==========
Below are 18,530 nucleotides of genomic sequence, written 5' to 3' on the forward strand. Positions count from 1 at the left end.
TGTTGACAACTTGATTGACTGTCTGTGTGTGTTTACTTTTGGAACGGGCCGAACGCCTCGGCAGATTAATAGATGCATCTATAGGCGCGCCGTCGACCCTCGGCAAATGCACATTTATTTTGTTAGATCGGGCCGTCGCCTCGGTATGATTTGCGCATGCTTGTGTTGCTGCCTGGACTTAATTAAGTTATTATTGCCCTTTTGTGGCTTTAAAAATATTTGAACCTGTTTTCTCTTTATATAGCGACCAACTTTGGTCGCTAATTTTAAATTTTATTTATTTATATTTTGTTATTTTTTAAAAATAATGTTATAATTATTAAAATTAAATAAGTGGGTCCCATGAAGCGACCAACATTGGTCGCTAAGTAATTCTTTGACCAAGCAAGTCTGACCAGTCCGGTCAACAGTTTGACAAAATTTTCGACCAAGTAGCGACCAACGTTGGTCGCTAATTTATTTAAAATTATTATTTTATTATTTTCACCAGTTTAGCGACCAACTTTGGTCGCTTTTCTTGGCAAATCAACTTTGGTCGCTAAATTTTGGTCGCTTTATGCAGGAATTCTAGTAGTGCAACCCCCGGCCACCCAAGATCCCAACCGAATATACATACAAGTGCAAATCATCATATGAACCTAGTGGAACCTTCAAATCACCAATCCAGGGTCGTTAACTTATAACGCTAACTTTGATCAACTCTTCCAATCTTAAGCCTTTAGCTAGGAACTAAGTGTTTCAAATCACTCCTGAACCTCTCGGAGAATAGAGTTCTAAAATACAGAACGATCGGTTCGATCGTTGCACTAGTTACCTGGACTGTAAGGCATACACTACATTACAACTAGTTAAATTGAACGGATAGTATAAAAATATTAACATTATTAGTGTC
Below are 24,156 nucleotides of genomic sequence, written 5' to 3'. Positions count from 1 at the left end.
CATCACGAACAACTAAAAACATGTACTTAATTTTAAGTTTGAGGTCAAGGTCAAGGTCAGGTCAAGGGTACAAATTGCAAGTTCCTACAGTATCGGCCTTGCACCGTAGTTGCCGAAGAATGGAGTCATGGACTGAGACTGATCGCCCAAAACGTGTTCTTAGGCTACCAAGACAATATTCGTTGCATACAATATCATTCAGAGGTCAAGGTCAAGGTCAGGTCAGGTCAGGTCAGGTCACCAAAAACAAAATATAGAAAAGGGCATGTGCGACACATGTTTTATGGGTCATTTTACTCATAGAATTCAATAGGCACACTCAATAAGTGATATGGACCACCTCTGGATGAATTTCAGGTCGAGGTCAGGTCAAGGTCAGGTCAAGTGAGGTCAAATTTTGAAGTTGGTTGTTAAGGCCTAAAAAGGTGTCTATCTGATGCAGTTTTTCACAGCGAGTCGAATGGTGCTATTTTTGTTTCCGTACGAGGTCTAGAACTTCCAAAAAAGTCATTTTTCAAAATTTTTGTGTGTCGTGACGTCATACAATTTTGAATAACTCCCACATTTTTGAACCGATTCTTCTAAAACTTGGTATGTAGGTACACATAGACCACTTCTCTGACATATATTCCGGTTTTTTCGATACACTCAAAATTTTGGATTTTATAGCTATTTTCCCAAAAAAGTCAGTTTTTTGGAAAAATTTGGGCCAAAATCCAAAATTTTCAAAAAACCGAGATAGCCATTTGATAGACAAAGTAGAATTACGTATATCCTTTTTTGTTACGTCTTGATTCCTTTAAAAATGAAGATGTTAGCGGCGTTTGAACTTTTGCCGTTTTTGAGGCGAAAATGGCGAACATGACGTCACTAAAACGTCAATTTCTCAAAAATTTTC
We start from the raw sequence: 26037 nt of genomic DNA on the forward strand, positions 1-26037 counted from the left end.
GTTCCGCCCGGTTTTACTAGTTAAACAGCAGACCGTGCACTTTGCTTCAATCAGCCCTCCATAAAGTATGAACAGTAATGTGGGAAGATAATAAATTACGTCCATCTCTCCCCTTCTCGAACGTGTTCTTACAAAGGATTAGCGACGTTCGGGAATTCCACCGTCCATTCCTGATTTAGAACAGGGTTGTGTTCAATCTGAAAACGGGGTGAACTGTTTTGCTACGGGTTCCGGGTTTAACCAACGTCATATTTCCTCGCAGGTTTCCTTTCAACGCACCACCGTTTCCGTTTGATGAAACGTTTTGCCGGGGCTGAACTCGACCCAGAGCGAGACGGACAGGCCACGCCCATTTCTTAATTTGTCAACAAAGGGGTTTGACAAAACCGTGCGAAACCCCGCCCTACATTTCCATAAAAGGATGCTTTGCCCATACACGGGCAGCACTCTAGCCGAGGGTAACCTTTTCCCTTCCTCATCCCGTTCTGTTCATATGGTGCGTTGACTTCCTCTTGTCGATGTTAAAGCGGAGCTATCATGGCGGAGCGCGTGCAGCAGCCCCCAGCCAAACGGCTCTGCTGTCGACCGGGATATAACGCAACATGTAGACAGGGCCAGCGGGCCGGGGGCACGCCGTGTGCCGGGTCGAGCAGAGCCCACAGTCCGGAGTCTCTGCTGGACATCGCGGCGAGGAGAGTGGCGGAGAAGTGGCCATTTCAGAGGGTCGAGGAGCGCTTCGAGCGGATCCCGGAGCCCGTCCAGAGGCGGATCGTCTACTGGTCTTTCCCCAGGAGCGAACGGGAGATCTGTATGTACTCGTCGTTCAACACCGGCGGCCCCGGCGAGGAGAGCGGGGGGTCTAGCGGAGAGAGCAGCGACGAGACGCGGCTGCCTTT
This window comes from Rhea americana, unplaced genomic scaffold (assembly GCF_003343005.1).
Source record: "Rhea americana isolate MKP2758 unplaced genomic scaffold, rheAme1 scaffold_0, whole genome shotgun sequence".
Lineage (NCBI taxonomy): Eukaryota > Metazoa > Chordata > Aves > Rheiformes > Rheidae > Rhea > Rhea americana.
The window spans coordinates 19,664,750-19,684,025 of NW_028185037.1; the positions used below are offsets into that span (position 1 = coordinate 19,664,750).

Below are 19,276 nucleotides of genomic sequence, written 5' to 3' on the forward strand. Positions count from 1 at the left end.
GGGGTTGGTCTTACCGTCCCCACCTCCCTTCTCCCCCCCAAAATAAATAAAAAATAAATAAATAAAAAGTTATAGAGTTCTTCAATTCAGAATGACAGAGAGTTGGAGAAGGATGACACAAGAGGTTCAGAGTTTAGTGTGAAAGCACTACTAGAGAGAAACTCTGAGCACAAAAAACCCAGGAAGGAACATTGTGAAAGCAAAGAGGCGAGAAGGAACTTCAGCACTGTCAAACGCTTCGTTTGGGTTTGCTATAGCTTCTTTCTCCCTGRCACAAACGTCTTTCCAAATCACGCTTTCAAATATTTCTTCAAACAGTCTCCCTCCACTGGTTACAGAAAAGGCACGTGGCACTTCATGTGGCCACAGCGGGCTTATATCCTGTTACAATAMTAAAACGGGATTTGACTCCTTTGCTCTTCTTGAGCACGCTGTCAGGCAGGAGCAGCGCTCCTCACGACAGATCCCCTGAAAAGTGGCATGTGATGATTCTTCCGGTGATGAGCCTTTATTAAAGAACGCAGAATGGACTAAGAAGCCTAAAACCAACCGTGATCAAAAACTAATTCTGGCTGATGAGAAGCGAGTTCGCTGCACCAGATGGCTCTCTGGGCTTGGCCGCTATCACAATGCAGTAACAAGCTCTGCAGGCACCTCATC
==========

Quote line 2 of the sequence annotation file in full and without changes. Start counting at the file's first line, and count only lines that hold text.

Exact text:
TGTTGACAACTTGATTGACTGTCTGTGTGTGTTTACTTTTGGAACGGGCCGAACGCCTCGGCAGATTAATAGATGCATCTATAGGCGCGCCGTCGACCCTCGGCAAATGCACATTTATTTTGTTAGATCGGGCCGTCGCCTCGGTATGATTTGCGCATGCTTGTGTTGCTGCCTGGACTTAATTAAGTTATTATTGCCCTTTTGTGGCTTTAAAAATATTTGAACCTGTTTTCTCTTTATATAGCGACCAACTTTGGTCGCTAATTTTAAATTTTATTTATTTATATTTTGTTATTTTTTAAAAATAATGTTATAATTATTAAAATTAAATAAGTGGGTCCCATGAAGCGACCAACATTGGTCGCTAAGTAATTCTTTGACCAAGCAAGTCTGACCAGTCCGGTCAACAGTTTGACAAAATTTTCGACCAAGTAGCGACCAACGTTGGTCGCTAATTTATTTAAAATTATTATTTTATTATTTTCACCAGTTTAGCGACCAACTTTGGTCGCTTTTCTTGGCAAATCAACTTTGGTCGCTAAATTTTGGTCGCTTTATGCAGGAATTCTAGTAGTGCAACCCCCGGCCACCCAAGATCCCAACCGAATATACATACAAGTGCAAATCATCATATGAACCTAGTGGAACCTTCAAATCACCAATCCAGGGTCGTTAACTTATAACGCTAACTTTGATCAACTCTTCCAATCTTAAGCCTTTAGCTAGGAACTAAGTGTTTCAAATCACTCCTGAACCTCTCGGAGAATAGAGTTCTAAAATACAGAACGATCGGTTCGATCGTTGCACTAGTTACCTGGACTGTAAGGCATACACTACATTACAACTAGTTAAATTGAACGGATAGTATAAAAATATTAACATTATTAGTGTC